Waiting For Spring

The cows on Solberg Farm were restless and uneasy. All winter they had been in the barn without a chance to stretch their legs, as it were, and with nothing to eat but a little hay and leaves. Oh, yes, they had been glad of the warm barn in the bitter cold weather, and of the hay, but now their thoughts were of spring when they should be free to go to the forest and eat green grass and drink from the brook. It was already time to be out and away. Every cow in the barn from Dagros, who was the most experienced, to Blackie, the youngest, was sure that spring had come long ago, though the stupid herdsmen had not let them out.

Whenever the door was opened at an unusual time, the cows that were standing would bellow and stamp in their stalls, and those that were lying down heaved themselves up with one spring and joined in the uproar. Now they should be let loose, but, no, it was only a boy whom the mistress had sent to the barn for a bucket, or a herdsman looking in to see that all was well. Even when the mistress herself came to pat the cows or milk them with her soft, gentle hands, they were disappointed, and if they could have spoken, they would have said, “Open the door, good mistress, for spring is surely here.”

Then one morning when they had almost given up hope, they distinctly heard the sound of bells outside the door. It could be nothing else, but they scarcely dared to believe their own ears. But—yes—the sound came again; the barn doors were opened, and there stood the men with the cowbells in their hands.

One of these was a fine new bell. This was to be given to the cow chosen as leader of the herd, and now the mistress came to make the choice. The four oldest cows were Red Top, Brown Dolly, Kranselli, and Dagros. Which should be chosen? The mistress had no doubt about this, however.

“Put the big bell on Dagros,” she said at once. Well, that was only right. Dagros was a wise cow and could be trusted. She was proud of the honor, too. No sooner was the bell hung on her neck than she shook herself so that the other cows might hear what a fine, clear sound it had.

After the leader was selected, the herdsmen hung bells on all the other cows, and they shook themselves and bellowed besides. The mistress gave each of them a bunch of hay. What in the world was she thinking of? Did she imagine that any of them would care to eat hay when the green grass was waiting for them? Out they would go now, this very minute, or they would knock the whole barn down!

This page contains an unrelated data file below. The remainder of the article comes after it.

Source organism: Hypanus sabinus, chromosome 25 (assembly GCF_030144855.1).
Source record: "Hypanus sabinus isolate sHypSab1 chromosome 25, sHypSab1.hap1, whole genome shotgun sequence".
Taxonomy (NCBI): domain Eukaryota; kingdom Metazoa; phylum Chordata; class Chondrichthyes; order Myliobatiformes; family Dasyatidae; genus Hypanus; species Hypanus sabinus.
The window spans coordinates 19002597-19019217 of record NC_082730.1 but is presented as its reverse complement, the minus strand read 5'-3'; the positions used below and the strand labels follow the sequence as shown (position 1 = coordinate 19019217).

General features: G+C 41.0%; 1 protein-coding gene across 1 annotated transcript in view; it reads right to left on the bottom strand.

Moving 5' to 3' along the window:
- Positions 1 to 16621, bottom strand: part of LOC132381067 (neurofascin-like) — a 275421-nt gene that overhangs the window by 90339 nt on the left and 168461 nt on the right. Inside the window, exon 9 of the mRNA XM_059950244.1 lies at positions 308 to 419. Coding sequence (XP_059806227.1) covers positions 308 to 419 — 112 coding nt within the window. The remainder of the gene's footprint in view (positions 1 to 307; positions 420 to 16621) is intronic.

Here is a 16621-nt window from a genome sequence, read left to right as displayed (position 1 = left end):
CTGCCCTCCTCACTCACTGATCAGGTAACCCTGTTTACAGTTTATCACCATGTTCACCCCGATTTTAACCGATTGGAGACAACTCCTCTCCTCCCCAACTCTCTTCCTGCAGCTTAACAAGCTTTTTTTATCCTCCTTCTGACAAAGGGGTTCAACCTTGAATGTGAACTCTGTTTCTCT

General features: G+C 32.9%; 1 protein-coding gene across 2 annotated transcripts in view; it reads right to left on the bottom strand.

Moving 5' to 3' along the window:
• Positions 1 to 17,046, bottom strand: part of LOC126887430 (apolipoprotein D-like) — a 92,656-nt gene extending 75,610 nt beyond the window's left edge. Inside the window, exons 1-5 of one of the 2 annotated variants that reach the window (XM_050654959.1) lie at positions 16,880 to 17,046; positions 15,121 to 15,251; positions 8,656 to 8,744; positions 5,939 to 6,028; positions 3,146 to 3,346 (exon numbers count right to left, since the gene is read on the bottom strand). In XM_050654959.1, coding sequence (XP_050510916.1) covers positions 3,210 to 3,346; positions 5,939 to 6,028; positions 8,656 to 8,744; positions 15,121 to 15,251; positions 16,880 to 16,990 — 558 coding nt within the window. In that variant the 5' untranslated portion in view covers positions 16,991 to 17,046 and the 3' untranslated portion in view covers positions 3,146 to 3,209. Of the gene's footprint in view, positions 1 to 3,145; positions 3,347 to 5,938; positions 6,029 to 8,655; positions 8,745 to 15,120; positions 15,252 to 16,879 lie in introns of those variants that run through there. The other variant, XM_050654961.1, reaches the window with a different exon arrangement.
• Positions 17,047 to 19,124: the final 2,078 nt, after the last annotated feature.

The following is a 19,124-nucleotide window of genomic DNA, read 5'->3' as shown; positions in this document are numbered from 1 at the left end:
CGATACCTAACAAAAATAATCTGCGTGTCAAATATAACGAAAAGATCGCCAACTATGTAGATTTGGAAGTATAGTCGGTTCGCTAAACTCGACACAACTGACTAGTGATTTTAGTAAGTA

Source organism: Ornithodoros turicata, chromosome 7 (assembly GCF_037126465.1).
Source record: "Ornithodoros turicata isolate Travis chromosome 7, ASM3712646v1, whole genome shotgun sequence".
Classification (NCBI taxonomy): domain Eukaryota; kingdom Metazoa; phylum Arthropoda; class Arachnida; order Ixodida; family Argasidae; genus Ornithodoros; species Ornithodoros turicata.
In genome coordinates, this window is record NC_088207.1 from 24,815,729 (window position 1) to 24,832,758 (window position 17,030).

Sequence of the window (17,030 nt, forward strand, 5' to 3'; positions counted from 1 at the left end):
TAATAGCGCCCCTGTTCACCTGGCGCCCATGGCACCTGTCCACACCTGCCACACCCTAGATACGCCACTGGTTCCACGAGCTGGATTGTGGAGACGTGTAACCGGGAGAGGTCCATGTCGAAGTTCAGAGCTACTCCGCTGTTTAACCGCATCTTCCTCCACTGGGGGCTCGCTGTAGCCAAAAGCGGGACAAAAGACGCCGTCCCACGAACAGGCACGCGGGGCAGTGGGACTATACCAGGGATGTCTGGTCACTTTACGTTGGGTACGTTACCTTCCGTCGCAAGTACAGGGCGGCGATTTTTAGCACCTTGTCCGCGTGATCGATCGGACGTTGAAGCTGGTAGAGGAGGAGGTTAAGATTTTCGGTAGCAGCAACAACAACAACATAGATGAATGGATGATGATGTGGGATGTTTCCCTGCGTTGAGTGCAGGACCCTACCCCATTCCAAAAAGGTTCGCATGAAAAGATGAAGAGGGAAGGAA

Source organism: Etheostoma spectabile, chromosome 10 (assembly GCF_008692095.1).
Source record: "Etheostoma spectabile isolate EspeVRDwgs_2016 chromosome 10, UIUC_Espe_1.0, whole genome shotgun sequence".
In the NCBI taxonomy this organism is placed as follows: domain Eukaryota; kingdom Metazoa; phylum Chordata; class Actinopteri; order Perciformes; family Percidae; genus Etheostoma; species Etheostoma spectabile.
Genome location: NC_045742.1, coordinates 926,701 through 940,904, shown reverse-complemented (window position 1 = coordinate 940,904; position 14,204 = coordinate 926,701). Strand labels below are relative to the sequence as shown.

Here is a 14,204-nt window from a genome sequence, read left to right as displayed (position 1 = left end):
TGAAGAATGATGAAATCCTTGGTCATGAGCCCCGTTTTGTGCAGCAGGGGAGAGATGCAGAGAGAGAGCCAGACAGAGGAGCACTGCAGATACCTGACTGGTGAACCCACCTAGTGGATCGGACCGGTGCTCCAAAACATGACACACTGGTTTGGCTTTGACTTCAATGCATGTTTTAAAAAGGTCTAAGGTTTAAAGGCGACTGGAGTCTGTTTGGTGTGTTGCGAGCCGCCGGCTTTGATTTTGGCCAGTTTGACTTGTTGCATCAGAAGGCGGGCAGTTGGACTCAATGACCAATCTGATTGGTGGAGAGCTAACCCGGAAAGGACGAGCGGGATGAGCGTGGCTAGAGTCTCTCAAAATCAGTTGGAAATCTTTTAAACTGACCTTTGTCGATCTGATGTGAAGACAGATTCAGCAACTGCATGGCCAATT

The men made haste to bring halters, which they fastened to the collars of the cows before loosing them from the stalls. Every cow wished to be the first one to get out, so they all tried to hurry forward, but this only hindered everything.

Soon the commotion was greater than ever. The cows bellowed and pulled and jerked and tossed their heads; they kicked and pushed and were as unruly as cows could be; but at last, all were led from the stalls and let out of the barn one at a time.

When they were finally out in the brilliant sunshine, it seemed as if some of them were fairly crazy. They did all sorts of strange things—raised themselves on their hind legs, then on their forelegs, and sniffed and snorted. Huff! That strong, fresh air! That beautiful field of young green grass! A couple of the cows began to eat, but the men tugged at their halters, and they soon understood that they were not to stay here but to go up to the forest pasture. That was near the saeter. Dagros led the way, and the others followed, with bells tinkling and jingling in a jolly chorus, as the cows began to run. Now was the winter ended! Now it was spring again! And summer would soon be here! Who wouldn’t be thankful for that?